Could microchipped employees become the future of the workplace?
“A well-designed implant is frictionless, managementless, and becomes part of who you are.”
Imagine unlocking a door with your hand, hovering your palm on your computer to access secure files, or purchasing lunch with a wave — all without a smartphone, card, or dongle.
These things are all entirely possible, but there’s a catch: you’d have to have a long-grain-of-rice-sized device inserted into the space between your thumb and pointer finger via a piercing needle (see a video of a procedure here).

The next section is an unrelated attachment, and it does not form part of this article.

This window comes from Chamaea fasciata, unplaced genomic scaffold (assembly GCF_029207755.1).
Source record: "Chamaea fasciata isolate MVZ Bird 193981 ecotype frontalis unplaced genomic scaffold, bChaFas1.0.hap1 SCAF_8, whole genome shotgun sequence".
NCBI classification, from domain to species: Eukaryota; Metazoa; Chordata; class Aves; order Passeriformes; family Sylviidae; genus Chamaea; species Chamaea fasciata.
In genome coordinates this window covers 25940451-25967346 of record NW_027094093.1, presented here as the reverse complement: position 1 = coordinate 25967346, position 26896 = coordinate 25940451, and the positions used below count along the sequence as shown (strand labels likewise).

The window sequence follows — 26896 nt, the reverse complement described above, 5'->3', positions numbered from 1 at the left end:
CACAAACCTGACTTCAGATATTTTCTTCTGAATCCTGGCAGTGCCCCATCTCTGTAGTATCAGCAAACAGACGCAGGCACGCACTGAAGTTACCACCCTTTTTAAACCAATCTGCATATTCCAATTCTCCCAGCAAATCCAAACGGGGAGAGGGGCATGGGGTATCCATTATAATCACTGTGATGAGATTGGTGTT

These so-called insertables (the name preferred by academics) utilize RFID (radio-frequency identification) and NFC (near-field communication) technology to interact with card readers, payment terminals, and other devices — similar to what’s built into contactless credit cards, your smartphone, or the identification chips people install in their pets. Insertables don’t require an energy source; they work by transmitting a unique identifier that is read by other devices. (There are many insertable devices for medical purposes.)
Proponents of insertables, which include CEO and founder of Dangerous Things and Vivokey Technologies, Amal Graafstra point to numerous advantages of the devices compared to existing technology. Unlike cards and dongles, individuals can’t lose insertables, meaning they can’t be appropriated by bad actors who want access to homes, offices, and secure data. Of course, having a device physically inside a person’s body prevents them from simply forgetting their card or keys.